Art and Objects from the Land of Genghis Khan A Joint US-China Exhibition Offers a Rare Look at Mongol Treasure , PHOTOS COURTESY OF NATURAL HISTORY MUSEUM OF LOS ANGELES COUNTY/COLLECTION OF CHIFENG MUNICIPAL MUSEUM; 2)ROYAL TRAPPINGS: Front Arch Decoration from a Set of Six Gold Facings for a Saddle. Mongol Period (1200 to 1400 AD).; 3) HEADGEAR: Headdress from the Warring States Era (475 to 221 BC) Made of Hammered Gold and Turquoise., HERE AND AT LEFT, COLLECTION OF INNER MONGOLIA MUSEUM, HUHEHAOTE
Marlena Donahue, Monitor, The Christian Science Monitor
PERHAPS more than any other name in history, Genghis Khan holds the popular imagination. The Mongolian leader calls up pictures of "barbarians" on horseback conquering chunks of Eastern Europe and Asia around the 13th century.
An extraordinary exhibition, "Genghis Khan: Treasures From Inner Mongolia," surveys not just Genghis's art and times, but also the entire heritage of Khan spanning 3,500 years of Mongolian culture, beginning in 3000 BC and continuing to the era of the celebrated ruler.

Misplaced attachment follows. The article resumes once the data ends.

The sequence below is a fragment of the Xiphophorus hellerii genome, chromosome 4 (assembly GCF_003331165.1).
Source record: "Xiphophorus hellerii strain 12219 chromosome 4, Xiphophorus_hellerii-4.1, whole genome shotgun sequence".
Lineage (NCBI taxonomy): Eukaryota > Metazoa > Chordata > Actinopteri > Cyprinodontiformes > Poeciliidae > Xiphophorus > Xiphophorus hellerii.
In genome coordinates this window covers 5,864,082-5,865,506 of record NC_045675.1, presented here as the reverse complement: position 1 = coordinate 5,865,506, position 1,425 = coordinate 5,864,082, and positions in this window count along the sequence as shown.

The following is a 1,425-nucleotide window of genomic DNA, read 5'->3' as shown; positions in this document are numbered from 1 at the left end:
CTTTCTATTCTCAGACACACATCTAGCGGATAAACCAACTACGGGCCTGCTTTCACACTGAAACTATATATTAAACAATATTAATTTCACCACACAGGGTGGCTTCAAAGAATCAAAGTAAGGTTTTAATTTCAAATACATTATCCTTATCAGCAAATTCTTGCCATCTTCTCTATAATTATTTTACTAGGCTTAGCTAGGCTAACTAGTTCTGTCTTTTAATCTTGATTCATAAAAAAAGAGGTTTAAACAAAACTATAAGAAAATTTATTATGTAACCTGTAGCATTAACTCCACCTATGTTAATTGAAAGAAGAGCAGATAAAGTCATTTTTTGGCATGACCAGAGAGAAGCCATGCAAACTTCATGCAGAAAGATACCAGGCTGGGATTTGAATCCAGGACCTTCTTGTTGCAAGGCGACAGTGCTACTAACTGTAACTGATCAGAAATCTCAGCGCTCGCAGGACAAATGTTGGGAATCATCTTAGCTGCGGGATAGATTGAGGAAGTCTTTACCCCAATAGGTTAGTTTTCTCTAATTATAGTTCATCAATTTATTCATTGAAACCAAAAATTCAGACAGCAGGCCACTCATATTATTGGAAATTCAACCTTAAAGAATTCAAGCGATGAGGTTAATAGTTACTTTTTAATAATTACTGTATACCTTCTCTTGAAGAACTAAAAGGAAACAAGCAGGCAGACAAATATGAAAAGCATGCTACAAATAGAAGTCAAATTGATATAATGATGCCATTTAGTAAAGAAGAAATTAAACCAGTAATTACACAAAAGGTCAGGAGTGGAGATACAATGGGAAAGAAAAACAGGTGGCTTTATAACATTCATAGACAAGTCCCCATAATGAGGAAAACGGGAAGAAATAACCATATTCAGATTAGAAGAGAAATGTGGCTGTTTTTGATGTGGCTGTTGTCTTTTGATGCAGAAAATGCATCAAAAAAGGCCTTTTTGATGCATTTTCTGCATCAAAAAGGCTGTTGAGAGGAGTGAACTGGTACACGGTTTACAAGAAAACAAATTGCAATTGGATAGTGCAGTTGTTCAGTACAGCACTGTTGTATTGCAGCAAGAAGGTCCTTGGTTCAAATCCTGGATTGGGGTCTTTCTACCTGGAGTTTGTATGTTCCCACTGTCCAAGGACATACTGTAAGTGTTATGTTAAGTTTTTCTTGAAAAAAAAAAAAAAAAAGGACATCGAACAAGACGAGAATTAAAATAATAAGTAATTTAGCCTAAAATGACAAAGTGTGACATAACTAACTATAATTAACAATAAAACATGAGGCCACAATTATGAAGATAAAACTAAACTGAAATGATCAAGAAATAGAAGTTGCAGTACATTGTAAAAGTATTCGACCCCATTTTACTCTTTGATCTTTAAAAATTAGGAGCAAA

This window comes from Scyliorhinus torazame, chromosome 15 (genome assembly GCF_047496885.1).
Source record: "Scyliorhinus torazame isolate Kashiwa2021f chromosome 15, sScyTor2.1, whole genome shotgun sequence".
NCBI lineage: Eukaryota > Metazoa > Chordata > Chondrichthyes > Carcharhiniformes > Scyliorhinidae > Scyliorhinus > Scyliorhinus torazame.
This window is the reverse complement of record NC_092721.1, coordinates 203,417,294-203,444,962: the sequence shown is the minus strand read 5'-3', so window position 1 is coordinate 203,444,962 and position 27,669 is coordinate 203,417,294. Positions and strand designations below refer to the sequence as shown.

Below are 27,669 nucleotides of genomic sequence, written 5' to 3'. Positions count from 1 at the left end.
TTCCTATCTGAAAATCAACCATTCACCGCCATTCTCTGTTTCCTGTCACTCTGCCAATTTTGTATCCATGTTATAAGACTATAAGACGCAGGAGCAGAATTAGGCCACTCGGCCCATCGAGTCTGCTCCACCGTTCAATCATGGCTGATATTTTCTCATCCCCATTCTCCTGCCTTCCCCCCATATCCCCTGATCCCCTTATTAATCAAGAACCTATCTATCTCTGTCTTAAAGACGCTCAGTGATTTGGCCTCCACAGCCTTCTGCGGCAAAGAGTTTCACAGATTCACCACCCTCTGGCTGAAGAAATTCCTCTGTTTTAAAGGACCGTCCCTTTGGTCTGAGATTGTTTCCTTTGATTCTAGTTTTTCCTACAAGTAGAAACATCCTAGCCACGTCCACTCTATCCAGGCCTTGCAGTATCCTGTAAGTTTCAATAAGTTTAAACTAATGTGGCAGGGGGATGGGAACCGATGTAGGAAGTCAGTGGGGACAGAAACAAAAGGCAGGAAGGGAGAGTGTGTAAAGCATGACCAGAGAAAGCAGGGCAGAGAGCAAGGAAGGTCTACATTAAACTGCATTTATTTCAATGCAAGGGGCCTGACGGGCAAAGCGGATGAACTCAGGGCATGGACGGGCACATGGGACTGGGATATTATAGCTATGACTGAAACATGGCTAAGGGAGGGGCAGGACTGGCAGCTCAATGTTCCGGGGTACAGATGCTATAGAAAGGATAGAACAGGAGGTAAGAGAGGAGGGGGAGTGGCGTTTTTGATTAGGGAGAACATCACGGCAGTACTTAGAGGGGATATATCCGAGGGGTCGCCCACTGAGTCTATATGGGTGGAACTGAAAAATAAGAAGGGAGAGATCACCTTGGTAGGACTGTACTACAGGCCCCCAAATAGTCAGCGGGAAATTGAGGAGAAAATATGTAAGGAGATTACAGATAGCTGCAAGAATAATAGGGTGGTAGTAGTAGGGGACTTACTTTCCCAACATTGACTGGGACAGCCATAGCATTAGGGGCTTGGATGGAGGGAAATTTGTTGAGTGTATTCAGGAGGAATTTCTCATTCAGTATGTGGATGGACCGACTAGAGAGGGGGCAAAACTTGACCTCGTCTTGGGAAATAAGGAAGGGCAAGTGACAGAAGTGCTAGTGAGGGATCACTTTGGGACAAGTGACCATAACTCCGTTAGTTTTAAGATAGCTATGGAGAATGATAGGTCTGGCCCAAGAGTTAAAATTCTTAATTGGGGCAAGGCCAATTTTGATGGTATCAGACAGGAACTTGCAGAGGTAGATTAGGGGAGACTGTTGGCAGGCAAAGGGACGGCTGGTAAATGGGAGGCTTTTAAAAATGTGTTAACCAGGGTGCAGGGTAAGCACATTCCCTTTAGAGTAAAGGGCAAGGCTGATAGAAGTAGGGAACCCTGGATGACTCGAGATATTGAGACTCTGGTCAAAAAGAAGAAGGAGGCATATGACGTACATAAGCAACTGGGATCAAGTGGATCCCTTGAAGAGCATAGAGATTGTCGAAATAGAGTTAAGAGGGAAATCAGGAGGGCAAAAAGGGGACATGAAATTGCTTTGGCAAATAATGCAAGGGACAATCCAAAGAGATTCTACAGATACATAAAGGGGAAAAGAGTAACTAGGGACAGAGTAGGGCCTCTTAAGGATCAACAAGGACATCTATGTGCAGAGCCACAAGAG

This informative endeavor, which brings to light the mythical and historical Khan, opened its national tour early in March at the Natural History Museum of Los Angeles County and is due to travel to New York and British Columbia.
The show represents a cultural-exchange coup for the United States: A partnership was developed between the Los Angeles museum and the People's Republic of China - where a large number of Mongolian artifacts are preserved.
The Mongols, like most migratory tribes, are thought to have originated near Turkey. They began a mass migration to find food in 1000 BC. As a mobile culture, artifacts were small, war-related, and so tended to become lost. When the Mongols ruled and settled in China from 1200 to 1300, their art and artifacts came to be concentrated around that area. While China was closed to the West, so too was much information on this fascinating civilization.
The exhibition reveals a remarkable cache of objects ranging from early Chinese-influenced pottery, to gold earrings that belonged to Mongol nobility, to solid gold saddle ornaments, and beautifully tooled daggers. History comes alive as visitors walk through the galleries that paint a picture of the mythologized Khan.
By the time of Genghis, the Mongols controlled large parts of Russia, Poland, Palestine, and Japan. The Khan's armies spread from Hungary through most of Asia and conquered an empire wider than that of Alexander the Great.
Many of the finest pieces on display were discovered only in the last few years and have remained unexhibited outside Asia. The opening of channels between China and Western scholars led to the five years of East-West planning and communication and historical research behind this major art event.
Genghis Khan came to power through his father, leader of the Mongol tribes. …